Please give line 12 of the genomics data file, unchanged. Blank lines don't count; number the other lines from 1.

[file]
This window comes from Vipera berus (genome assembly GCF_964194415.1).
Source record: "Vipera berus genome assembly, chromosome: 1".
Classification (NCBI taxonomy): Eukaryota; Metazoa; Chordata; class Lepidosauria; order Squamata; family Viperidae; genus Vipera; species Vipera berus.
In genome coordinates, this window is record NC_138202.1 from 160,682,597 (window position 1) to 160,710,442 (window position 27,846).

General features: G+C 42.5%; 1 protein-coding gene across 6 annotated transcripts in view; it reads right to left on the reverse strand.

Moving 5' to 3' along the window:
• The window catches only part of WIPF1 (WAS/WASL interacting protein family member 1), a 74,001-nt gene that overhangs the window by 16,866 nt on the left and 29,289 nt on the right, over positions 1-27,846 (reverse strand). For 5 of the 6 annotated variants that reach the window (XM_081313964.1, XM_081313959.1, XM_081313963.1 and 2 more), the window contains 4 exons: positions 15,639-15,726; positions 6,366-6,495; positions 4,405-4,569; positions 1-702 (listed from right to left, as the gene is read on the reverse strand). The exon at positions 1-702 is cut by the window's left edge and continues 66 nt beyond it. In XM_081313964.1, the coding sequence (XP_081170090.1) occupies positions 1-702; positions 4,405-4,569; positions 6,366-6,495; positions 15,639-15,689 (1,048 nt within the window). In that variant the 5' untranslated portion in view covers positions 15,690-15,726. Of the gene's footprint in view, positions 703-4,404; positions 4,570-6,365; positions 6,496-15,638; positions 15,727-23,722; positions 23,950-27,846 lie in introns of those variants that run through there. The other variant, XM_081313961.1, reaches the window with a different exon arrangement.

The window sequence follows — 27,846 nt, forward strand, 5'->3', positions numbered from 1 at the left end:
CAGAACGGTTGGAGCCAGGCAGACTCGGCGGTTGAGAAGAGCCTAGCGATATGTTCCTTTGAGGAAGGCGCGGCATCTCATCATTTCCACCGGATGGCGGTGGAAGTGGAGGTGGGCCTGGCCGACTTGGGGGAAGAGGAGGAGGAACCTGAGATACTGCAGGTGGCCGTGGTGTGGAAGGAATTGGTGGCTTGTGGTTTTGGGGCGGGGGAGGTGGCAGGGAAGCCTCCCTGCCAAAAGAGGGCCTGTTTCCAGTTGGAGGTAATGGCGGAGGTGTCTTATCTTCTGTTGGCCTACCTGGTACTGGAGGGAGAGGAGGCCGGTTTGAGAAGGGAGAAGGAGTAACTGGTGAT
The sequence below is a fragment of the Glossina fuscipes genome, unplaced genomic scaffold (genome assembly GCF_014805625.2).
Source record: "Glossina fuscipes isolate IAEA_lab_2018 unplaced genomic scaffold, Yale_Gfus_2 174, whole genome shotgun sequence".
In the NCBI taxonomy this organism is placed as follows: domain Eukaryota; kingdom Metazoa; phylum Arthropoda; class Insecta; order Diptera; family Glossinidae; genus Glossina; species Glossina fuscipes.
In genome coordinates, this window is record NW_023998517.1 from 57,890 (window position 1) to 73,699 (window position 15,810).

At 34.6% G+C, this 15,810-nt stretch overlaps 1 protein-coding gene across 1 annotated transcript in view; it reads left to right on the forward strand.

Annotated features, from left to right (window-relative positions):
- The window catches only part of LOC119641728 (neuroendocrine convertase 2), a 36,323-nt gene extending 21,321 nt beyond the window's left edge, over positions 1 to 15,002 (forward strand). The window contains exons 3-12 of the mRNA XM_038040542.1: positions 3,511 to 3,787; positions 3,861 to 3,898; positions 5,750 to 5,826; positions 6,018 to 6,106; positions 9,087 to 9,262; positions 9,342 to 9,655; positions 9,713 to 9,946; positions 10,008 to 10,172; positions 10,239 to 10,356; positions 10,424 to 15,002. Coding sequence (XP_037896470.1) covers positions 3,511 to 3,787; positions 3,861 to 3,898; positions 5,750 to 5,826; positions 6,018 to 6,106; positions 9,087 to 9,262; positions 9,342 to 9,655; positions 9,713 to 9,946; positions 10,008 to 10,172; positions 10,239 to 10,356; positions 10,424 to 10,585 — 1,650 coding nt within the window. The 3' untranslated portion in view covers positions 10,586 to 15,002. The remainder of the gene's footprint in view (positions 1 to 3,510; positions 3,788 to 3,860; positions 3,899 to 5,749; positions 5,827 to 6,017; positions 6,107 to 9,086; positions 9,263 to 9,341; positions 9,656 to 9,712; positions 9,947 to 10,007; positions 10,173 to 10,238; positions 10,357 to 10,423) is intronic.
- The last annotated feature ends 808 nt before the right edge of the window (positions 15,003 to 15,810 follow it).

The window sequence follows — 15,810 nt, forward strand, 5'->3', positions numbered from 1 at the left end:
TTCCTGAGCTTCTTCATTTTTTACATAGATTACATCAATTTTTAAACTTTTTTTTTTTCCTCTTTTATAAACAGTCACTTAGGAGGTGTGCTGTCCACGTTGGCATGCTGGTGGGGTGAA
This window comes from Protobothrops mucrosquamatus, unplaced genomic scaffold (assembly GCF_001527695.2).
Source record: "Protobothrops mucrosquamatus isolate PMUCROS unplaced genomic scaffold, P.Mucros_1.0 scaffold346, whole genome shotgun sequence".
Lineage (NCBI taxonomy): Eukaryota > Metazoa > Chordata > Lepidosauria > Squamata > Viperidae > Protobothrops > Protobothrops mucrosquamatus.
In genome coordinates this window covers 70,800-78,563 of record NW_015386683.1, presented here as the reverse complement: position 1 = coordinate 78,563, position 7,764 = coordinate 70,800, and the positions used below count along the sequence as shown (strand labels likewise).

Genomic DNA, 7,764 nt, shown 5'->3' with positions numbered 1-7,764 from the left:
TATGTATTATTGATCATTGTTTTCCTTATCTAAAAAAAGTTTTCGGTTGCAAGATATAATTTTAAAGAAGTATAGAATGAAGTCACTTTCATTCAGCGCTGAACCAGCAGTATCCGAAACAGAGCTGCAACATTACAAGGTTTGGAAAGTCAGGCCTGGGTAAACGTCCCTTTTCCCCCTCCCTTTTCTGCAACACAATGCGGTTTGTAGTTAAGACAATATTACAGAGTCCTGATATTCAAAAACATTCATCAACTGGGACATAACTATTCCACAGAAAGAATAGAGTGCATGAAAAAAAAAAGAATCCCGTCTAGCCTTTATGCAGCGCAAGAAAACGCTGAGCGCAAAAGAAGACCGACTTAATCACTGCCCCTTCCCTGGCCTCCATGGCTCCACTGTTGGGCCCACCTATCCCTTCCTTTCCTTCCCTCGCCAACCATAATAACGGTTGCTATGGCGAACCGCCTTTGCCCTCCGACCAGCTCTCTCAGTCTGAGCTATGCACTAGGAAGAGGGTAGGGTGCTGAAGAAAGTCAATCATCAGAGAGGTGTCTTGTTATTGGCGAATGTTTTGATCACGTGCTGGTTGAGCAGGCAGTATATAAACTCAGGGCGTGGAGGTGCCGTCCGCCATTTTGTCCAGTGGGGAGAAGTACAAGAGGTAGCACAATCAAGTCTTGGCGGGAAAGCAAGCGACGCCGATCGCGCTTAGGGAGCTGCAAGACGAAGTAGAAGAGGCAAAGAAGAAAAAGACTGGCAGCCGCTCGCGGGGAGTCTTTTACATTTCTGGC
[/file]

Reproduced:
In the NCBI taxonomy this organism is placed as follows: domain Eukaryota; kingdom Metazoa; phylum Arthropoda; class Insecta; order Diptera; family Glossinidae; genus Glossina; species Glossina fuscipes.